Women still have to prove themselves in a male-dominated workplace. It’s the experiences and viewpoint a police officer brings to the job, along with the desire to uphold the law for the safety of the public that affects discretionary decisions, of which gender is a factor. I do not believe that female officers make similar discretionary decisions during citizen-police encounters than their male counterparts.
Depending upon your view, police discretion can be seen as a beneficial way to deal with some of the less serious crimes or it can be seen as an opportunity for police to abuse their discretion. Selective enforcement of the law allows police to set their priorities according to the greatest need for a particular time. They can use their autonomy to assess a situation and if they deem it appropriate, disregard taking any further action by ignoring the offense completely or issuing a warning.
As citizens, we hope that when police use their vast judgment to decide the course of an action, they are doing it without discriminating, violating ethical codes, using inappropriate means, or putting someone in danger (by not making an a...
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...ity to the victims and believe that citizens see them as “less dangerous and fostering better community relations with the citizens they represent.” (Policework, 2009, p. 122)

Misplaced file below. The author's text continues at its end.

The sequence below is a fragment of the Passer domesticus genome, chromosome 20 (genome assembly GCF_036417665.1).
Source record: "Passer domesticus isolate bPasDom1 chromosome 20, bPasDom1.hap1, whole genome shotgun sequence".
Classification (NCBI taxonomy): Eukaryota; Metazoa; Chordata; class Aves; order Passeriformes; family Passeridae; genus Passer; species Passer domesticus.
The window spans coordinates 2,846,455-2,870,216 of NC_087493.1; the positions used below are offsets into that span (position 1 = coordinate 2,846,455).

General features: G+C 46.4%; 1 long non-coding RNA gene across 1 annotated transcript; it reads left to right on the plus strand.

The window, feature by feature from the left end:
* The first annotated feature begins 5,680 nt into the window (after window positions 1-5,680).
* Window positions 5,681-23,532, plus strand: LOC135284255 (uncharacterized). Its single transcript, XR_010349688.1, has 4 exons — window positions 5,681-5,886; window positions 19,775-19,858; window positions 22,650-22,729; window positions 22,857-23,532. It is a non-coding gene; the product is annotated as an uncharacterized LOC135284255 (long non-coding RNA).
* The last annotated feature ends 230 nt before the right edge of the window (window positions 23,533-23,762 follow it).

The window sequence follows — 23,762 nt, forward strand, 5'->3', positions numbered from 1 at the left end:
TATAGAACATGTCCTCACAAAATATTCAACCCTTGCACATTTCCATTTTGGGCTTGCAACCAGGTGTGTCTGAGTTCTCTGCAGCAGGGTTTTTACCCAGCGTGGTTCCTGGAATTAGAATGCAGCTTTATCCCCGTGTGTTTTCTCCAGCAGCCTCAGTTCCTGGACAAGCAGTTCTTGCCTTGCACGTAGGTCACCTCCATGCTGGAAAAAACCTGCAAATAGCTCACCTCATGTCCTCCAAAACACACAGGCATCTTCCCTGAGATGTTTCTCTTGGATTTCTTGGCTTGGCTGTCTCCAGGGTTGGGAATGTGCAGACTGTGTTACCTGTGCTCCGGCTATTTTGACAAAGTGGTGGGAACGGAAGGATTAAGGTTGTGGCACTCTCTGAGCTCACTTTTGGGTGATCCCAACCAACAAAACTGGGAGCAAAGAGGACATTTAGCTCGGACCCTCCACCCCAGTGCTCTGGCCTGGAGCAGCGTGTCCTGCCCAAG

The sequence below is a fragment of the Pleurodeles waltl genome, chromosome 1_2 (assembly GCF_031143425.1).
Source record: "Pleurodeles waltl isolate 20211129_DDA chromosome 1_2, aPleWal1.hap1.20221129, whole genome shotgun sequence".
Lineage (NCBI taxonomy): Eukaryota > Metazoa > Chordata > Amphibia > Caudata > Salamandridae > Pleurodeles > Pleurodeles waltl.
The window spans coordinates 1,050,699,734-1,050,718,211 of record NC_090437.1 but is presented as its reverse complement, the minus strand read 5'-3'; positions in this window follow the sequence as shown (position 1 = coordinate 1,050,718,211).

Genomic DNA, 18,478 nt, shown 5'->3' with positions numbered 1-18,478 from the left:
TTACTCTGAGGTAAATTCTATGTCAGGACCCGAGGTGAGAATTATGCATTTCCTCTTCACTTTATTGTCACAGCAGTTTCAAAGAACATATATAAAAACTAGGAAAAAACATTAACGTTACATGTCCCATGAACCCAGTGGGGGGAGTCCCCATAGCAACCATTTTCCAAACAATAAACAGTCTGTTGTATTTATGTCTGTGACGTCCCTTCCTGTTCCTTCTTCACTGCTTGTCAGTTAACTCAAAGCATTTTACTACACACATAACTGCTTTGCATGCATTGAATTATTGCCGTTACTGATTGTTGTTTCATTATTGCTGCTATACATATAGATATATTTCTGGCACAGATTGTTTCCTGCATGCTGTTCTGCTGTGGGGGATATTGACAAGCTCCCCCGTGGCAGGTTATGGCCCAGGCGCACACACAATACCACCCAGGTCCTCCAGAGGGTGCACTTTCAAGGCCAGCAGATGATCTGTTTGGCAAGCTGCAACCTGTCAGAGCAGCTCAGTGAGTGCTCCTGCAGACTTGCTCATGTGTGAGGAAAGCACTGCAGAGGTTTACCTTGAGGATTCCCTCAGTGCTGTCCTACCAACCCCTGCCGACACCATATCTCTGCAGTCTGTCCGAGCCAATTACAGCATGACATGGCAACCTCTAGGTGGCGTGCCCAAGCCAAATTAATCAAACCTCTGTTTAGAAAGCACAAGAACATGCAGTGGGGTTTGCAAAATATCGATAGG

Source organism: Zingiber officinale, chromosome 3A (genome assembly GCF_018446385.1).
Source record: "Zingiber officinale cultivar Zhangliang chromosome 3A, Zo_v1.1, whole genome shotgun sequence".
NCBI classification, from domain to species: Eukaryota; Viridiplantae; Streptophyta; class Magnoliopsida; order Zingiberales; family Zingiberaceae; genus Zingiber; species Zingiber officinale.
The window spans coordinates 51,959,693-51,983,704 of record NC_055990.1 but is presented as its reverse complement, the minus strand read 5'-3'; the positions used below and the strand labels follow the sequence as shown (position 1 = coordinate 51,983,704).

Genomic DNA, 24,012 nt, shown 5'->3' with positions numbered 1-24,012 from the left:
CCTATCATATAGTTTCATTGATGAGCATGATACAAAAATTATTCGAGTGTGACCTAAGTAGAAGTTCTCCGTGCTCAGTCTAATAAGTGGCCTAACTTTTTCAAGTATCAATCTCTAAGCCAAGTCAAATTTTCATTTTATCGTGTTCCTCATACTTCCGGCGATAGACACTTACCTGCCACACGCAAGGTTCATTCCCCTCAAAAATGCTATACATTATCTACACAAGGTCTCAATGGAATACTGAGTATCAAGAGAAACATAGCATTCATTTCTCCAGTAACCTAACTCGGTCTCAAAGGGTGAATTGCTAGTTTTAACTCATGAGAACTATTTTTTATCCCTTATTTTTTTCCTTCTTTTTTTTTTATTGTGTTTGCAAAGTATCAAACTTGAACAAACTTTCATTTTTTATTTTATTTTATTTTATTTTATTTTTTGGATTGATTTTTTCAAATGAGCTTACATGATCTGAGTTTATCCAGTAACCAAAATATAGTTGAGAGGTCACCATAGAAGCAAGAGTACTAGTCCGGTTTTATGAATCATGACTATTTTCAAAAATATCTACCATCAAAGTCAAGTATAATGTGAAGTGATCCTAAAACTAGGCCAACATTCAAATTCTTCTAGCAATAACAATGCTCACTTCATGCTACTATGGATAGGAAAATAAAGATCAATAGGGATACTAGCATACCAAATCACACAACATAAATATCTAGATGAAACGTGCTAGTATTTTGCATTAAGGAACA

Female officers have a unique perspective. I believe that as a whole these differences benefit citizens during citizen-police encounters, even if it means that their discretionary decisions are different than that of their male counterparts.
Carlson, D. P. (2005). When Cultures Clash - Strategies for Strengthening Police-Community Relations. Upper Saddle, NJ: Pearson Education.
Novak, K., Brown, R. A., & Frank, J. (2006). Women on Patrol: Analysis of Differences in Officer Arrest Behavior.
Policework, P. o. (2009). Rabe-Hemp, Cara. Feminist Criminology, 114-129.
Walker, S., & Katz, C. M. (2011). The Police in America - An Introduction. New York: McGraw-Hill.
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